young man bent down fixing his motorcycle

Winter is Coming. Be prepared.

Rider Insurance recommends following these maintenance tips to help protect your bike this winter.

It’s that dreaded time of year again. The warm, sunny days where you could jump on your bike and cruise down your favorite road are now gone. They’re going to be replaced by snowy days and freezing nights. Sadly, you know what that means. It’s time to store that motorcycle, ATV or UTV for the winter.

Before you move your bike into the garage or shed for storage, you need to make sure you take the proper steps to protect it. A little bit of preventative maintenance now can save you a ton of headaches when spring rolls back around. Here’s what you can do to ensure your bike is ready to roll when you are:

1. Wash and wax
Road tar, bug guts, and mud can wreak havoc on your paint job if left for too long. Spend some time washing, drying, and waxing your bike before you store it to help keep it looking great.

2. Change the oil Engine oil not only lubricates the inside of the engine, but it also suspends deposits like carbon. Over an extended period of time, that carbon will begin to corrode vital engine parts like gears and bearings. An oil and filter change just before storing it rids the system of carbon and other contaminants. Be sure to run the engine afterward to circulate the new oil throughout the engine.

3. Lube it up
The moving parts on your bike can quickly seize or corrode over the winter. Be sure to lubricate cables, the chain, and pivot points like footpegs, brake and clutch levers, and the brake pedal. Also, take a look at your kickstand, wheel bearings, and axles to make sure they’re properly lubricated.

4. Maintain the battery
When it comes to the battery there are two things to remember, make sure to keep it warm and keep it charged. Freezing temps can permanently damage a battery so you need to ensure that it’s stored in a warm, dry place. And make sure to keep the battery charged. You can do this with a motorcycle-specific battery charger/maintainer or by periodically starting the bike about once a month should do the trick.

5. Fill ‘er up
Leaving untreated fuel in your tank can cause a mess in a bike’s carburetor or fuel injectors. And, leaving a tank empty can allow for corrosion and dried seals. So, just before you put the bike away, fill the tank and add a fuel stabilizer. Then run the bike for a short time to circulate the treated fuel throughout the system.

6. Check the fluids
Take a quick look at your antifreeze, brake, transmission, and clutch fluids, and add any that are below the recommended levels.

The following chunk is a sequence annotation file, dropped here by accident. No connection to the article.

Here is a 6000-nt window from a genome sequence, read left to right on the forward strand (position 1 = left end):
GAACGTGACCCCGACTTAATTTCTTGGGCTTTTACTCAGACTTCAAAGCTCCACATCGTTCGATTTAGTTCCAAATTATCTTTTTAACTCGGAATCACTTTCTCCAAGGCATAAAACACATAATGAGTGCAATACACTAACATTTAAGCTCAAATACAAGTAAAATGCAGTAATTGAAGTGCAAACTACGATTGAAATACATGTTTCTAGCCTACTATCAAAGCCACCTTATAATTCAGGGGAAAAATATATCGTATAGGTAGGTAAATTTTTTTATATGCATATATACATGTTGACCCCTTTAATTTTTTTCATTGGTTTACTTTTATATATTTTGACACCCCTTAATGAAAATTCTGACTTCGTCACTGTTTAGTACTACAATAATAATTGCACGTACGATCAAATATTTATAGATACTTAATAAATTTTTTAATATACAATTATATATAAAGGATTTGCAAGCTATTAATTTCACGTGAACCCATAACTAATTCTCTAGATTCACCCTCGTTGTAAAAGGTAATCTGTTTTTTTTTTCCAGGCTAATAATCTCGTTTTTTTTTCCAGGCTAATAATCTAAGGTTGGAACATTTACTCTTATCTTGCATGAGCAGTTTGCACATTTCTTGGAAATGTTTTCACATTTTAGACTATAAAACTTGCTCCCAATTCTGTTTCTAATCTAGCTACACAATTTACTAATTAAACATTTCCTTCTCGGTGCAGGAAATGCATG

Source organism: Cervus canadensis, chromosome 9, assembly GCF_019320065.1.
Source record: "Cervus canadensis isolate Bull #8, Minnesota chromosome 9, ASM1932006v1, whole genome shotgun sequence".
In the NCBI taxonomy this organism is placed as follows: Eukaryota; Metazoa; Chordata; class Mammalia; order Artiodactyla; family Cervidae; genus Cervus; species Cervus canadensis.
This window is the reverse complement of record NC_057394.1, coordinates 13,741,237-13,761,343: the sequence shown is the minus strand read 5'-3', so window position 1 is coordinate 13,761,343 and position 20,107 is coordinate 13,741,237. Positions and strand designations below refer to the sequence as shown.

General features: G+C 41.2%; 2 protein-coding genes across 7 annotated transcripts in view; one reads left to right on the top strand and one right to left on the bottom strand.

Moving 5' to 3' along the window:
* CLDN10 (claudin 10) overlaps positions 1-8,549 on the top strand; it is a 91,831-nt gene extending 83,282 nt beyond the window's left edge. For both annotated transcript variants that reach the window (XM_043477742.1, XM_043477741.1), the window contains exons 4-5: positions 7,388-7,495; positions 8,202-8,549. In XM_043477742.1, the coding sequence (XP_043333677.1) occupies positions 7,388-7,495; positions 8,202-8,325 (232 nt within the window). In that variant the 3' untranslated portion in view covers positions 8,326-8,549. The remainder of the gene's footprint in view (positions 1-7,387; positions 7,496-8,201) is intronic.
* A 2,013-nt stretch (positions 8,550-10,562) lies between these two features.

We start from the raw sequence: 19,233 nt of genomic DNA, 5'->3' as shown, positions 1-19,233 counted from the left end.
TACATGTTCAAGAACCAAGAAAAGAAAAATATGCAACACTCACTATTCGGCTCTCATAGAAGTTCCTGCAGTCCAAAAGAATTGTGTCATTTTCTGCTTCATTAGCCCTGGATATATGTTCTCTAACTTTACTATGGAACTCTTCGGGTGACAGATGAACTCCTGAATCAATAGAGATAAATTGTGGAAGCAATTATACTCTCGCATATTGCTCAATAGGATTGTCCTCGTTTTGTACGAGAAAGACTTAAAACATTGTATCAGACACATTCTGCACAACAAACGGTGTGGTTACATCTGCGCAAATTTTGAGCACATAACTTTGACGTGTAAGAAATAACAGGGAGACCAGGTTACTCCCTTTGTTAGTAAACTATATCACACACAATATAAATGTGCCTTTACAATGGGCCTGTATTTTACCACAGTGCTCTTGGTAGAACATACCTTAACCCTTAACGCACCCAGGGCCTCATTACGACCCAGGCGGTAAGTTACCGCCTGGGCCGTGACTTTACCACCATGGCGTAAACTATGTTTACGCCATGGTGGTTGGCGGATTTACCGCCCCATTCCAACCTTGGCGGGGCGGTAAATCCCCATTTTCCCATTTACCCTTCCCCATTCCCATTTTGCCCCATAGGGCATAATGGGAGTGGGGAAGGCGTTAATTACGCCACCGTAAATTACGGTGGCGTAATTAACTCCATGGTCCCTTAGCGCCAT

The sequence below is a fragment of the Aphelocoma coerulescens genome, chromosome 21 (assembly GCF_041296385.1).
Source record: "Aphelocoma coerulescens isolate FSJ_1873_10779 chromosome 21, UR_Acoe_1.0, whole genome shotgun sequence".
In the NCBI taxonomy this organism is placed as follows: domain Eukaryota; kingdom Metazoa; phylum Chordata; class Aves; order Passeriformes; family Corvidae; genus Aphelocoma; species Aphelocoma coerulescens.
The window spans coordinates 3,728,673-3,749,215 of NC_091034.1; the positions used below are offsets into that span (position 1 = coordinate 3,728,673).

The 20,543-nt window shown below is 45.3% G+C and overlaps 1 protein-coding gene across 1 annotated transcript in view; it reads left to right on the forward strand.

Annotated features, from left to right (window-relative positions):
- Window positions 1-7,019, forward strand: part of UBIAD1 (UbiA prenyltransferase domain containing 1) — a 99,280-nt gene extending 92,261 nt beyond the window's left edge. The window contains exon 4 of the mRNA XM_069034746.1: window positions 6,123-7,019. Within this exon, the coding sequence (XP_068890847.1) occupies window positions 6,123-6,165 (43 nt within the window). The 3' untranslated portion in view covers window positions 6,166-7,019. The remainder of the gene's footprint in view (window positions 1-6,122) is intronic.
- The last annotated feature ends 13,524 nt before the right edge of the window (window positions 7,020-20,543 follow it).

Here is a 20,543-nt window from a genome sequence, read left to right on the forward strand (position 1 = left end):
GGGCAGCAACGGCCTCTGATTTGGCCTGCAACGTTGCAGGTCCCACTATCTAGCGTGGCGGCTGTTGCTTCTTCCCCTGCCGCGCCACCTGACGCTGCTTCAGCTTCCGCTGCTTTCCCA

7. Protect the exhaust
Exhaust pipes make an excellent winter home for rodents, spiders, and other creepy crawlies. Keep them out of your pipes with some plastic bags, rags, or steel wool. Just remember to remove them before starting the bike.

8. Cover it up
Invest a few dollars in a quality motorcycle cover. It will keep dust and dirt off that freshly-waxed paint job and protect it from accidental spills in the garage. Look for a ventilated cover that will allow moisture to escape.

9. Check your insurance coverage
Finally, no amount of maintenance can protect your motorcycle from everything. Even when stored for the winter, anything can happen to your bike. The wrong insurance coverage could end up costing big money. For example, most homeowner policies won’t cover a motorcycle stolen from a garage or damaged in a fire. You’ll need motorcycle insurance with comprehensive and collision coverage.

10. Do the right thing
Make sure you call 833-70-RIDER to learn more about protecting your bike the right way.

This site and articles contained herein are provided for general informational purposes only and are not a substitute or intended as professional advice. Please be sure to refer to your owner’s manual or consult a mechanic for information specific to your motorcycle. The information contained on this site and articles contained herein are provided on an “as is” basis with no guarantees of completeness, accuracy, usefulness or timeliness and without any warranties of any kind whatsoever, express or implied. Rider Insurance Company and its affiliates (together, “Rider”) assume no responsibility for any errors or omissions in the content of this site and articles contained herein. Any action taken upon this information is strictly at your own risk and Rider will not be liable for any losses or damages in connection with your use of this site and articles. Additional terms and conditions apply and are available at

Plymouth Rock Assurance is a marketing name used by a group of separate companies that write and manage property and casualty insurance in multiple states. Motorcycle insurance in New Jersey and Pennsylvania is underwritten by Rider Insurance Company. Each company is financially responsible only for its own insurance products. Actual coverage is subject to the language of the policies as issued by each separate company.